Sunday, February 4, 2018

Nissan Study Says Southeast Asia is Slow to Adopt EV Technology


In a lead up to the Nissan Futures event in Singapore, Nissan commissioned Frost & Sullivan, a global consulting company to conduct a study focusing on the slow adoption and acceptance of EV technology in the Southeast Asia region.

In their study entitled, “Future of Electric Vehicles in Southeast Asia”, 1,800 respondents have revealed some interesting insights:
  • Governments have a critical role to play in promoting EV usage.
  • Beyond safety and charging convenience, tax breaks remains a top motivator to purchase EVs.
  • Other non-financial motivators include separate driving lanes and designated parking spaces for EVs.
Despite having various advantages including zero tailpipe emissions, being virtually noiseless, and reduction of dependence on oil, the penetration of EVs in Southeast Asia remains low. Customers give some reasons:
  • 80 percent says their car purchase decision is heavily influenced by the source of power where EVs draw their power (renewable, coal, natural gas, etc.).
  • 37 percent would certainly consider EVs when they make their next purchase decision.
  • 70 percent would want an EV if charging stations are installed in places where they reside such as apartment buildings.
  • 75 percent are ready to switch from conventional cars if taxes are waived.


Nissan Futures is a thought leadership forum that brings various stakeholders together. The fourth edition of Nissan Futures focuses on the theme of “The Future of Mobility – Electrification and Beyond.” This is the first time Nissan Futures is held outside Europe, highlighting how various mobility solutions can help tackle Asia’s growing problems such as pollution, urbanization, and congestion.

With Southeast Asia’s fast-growing middle class, car ownership is fast becoming the norm. However, electrification in the automotive sector has yet to take off. That said, Nissan believes that they are well-positioned to be a leader in this field. Not only is the company considered the leader in EVs, with the Leaf, but with Nissan Intelligent Mobility, they aim to offer more autonomy and connectivity in the near future.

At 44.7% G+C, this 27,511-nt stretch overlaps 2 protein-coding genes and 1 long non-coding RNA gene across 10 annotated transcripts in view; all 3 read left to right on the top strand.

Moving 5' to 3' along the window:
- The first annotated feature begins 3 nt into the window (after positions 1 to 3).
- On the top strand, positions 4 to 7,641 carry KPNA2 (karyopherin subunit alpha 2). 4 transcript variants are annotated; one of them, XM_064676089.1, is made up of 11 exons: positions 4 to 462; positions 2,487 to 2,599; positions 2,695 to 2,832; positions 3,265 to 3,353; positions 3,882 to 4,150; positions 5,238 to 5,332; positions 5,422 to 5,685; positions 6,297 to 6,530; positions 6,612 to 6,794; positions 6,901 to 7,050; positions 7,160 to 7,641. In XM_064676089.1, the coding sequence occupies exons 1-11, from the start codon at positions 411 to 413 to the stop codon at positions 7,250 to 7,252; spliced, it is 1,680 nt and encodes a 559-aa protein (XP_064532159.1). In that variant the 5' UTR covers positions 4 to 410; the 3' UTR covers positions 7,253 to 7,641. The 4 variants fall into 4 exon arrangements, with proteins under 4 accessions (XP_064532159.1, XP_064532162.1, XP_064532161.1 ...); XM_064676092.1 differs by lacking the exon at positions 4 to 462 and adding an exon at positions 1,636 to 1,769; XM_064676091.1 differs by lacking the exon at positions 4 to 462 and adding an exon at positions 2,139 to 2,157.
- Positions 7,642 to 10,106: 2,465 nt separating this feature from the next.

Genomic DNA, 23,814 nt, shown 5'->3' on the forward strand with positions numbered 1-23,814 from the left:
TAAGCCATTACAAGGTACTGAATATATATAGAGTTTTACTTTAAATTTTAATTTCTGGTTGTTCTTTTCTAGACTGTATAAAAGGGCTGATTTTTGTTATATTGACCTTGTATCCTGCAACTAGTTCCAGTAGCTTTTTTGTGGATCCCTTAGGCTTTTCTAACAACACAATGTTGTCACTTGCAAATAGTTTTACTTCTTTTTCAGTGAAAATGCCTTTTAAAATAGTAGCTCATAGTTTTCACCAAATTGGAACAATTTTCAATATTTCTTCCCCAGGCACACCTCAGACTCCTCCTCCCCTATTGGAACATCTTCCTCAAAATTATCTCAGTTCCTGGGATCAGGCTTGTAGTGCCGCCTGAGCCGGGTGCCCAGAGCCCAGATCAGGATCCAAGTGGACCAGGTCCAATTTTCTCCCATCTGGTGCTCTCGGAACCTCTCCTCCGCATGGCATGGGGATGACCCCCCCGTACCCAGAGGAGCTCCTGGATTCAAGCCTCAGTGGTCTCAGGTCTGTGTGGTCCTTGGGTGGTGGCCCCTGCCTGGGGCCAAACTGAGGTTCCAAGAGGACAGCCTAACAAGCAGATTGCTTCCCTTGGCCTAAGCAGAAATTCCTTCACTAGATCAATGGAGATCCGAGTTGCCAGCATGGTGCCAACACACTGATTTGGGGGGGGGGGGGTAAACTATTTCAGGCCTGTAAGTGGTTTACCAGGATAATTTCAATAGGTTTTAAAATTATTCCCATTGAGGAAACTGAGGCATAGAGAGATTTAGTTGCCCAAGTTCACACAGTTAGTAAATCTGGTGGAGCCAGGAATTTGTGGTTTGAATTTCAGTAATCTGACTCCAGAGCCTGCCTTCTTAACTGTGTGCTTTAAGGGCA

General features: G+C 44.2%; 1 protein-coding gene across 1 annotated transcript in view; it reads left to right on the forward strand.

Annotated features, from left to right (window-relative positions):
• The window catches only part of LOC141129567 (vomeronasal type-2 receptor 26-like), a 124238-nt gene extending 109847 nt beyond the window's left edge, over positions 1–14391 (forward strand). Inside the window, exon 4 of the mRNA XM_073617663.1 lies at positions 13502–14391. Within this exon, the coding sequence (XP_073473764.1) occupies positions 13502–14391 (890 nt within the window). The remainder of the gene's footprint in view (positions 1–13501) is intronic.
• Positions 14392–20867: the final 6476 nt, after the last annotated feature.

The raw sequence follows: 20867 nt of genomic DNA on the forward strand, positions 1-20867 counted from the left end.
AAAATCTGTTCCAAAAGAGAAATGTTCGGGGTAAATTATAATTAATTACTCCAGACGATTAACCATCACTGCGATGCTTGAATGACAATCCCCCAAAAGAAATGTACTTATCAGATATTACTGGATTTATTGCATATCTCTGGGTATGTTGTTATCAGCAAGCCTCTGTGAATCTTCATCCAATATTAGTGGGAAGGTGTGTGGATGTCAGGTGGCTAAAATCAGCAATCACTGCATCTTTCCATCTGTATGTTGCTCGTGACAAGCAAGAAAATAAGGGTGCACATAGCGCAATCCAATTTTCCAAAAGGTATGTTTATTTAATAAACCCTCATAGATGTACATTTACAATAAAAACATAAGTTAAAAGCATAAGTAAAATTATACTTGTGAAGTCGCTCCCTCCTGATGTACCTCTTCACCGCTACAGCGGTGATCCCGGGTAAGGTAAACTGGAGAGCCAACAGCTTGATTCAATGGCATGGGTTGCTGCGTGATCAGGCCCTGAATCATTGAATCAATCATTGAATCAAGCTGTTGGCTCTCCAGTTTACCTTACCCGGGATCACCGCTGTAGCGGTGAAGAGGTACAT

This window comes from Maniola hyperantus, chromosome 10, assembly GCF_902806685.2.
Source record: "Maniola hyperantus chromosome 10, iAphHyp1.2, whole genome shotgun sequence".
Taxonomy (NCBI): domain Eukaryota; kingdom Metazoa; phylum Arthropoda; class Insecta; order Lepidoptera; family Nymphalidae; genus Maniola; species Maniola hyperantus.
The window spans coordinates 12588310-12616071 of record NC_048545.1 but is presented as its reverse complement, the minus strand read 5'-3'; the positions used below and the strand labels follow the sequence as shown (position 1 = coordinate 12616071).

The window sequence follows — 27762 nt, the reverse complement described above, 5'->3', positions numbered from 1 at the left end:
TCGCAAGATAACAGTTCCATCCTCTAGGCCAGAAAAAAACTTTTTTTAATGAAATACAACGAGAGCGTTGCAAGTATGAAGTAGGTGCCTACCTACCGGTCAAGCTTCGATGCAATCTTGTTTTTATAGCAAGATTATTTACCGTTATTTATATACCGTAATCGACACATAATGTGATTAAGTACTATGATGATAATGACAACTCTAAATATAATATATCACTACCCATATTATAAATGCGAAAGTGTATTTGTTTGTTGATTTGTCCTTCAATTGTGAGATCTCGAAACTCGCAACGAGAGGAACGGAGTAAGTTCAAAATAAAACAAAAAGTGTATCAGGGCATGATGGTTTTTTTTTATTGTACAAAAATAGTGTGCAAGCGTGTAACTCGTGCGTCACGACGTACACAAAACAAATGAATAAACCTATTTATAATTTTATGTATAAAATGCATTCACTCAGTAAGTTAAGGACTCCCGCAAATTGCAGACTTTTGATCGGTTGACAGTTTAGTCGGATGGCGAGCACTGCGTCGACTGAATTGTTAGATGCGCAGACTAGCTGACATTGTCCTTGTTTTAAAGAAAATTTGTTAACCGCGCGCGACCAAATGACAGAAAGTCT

In fact, hand-in-hand with electrification, Nissan Futures will also talk about autonomous driving and connected cars. Though cars are currently considered as the extension of one’s identity, the advent of car sharing may change that notion as well.

CarGuide.PH will try to squeeze in some of our readers’ questions during the conference. You can send your questions through the Comments section below or send us a message through Facebook, Twitter, or Instagram (@carguideph) using the hashtags #Nissan #NissanFutures

3 comments:

  1. Sir Uly, down-and-dirty question lang po.

    when nissan ph decides to offer the leaf, and bundle it with a home quick-charge system, would it go below or above 2m?

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  2. The PH Government has recently reduced excise tax for EVs to zero. Will Nissan launch the Leaf here? If so, how much would it cost? I hope it is less than 1.8M. Been holding off a vehicle replacement plan to 2020 in the hope of getting an EV. If not, I would have to settle for a diesel compact.

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  3. Meralco has recently put up a subsidiary with the SEC for a company dedicated to EV charging. Meralco is directly owned and managed by the MVP group - the same group that has NLEX, SCTEX, CAVITEX, C5 LINK EXPWY and CALAX in their expressway portfolio. How does Nissan see this? Is this a key step for them to launch EVs in the PH?

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